Disc 100 includes a groove 120 between adjacent tiles 102 that, in an exemplary embodiment, has a width 122 of about 10% of a tile base 124 at tile inner diameter 116. Groove 120 has a radius of curvature 126 of about 0.5 inches and has an angle 128, from tile inner diameter 116 to tile outer diameter 118, of about 45 degrees. Groove 120 is defined by a pair of side edges 129 of adjacent tiles 102. In an alternative embodiment, the grooves are straight. In further alternative embodiments, the grooves have a radius of curvature between about one half of side edge 129 and infinity.

Although an exemplary friction disc 100 is illustrated in FIG. 1, it is to be understood that groove width 122 could be varied to alter the performance of friction disc 100. Further, the configuration of grooves 120 could be altered by altering the shape of the tile sides. In addition, radius of curvature 126 could be altered to vary the characteristics of a fluid path from tile inner diameter 116 to tile outer diameter 118. Also, the orientation and number of trapezoid tiles 102 could be varied to alter the number of grooves 120 included in disc 100. For example, although disc 100 includes 18 tiles 102, disc 100 could include less than or more than 18 tiles 102. There would be a corresponding variance in the number of grooves 120 on ring 100 which would effect fluid flow from inner diameter 116 to outer diameter 118.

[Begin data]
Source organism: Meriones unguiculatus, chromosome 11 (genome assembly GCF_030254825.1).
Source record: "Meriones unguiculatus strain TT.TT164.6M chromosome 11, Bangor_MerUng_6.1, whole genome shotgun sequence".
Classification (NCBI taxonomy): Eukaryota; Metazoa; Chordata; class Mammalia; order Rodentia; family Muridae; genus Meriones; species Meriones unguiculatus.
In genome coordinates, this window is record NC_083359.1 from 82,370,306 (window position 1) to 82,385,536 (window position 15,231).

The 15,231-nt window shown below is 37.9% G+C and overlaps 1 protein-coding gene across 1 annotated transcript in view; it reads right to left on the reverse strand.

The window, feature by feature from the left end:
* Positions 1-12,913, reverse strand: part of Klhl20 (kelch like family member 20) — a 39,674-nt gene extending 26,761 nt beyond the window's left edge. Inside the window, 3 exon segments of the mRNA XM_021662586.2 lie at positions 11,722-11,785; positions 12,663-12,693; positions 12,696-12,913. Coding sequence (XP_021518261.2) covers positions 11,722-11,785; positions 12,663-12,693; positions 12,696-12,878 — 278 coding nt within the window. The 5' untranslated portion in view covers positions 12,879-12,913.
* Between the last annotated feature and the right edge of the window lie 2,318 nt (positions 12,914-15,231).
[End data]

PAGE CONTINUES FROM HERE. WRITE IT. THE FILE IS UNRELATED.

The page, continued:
FIG. 2 is a schematic view of a section 130 of friction material before it has been cut into tiles 102. In one embodiment, the friction material is fabricated from carbon fibers. In alternative embodiments, the friction material is fabricated from KEVLAR® or cellulose fibers as described below in greater detail. Tiles 102 are oriented in paneled strips 132 and 134. Paneled strips 132 alternate with, and are mirror images of, paneled strips 134. In addition, strips 132 are vertically shifted with respect to strips 134 by a distance 136.

Strips 132 include a plurality of first tiles 138 which alternate with, and are rotated 180 degrees with respect to, a plurality of second tiles 140. Strips 134 include a plurality of third tiles 142 which are mirror images of first tiles 138, and a plurality of fourth tiles 144 which are mirror images of second tiles 140. Third tiles 142 alternate with, and are rotated 180 degrees with respect to, fourth tiles 144. Strips 132 and 134 comprise greater than about 80% of section 130 of the friction material. In an alternative embodiment, strips 132 and 134 comprise greater than about 90% of section 130 of the friction material. In a further alternative embodiment, strips 132 and 134 comprise greater than about 95% of section 130 of the friction material.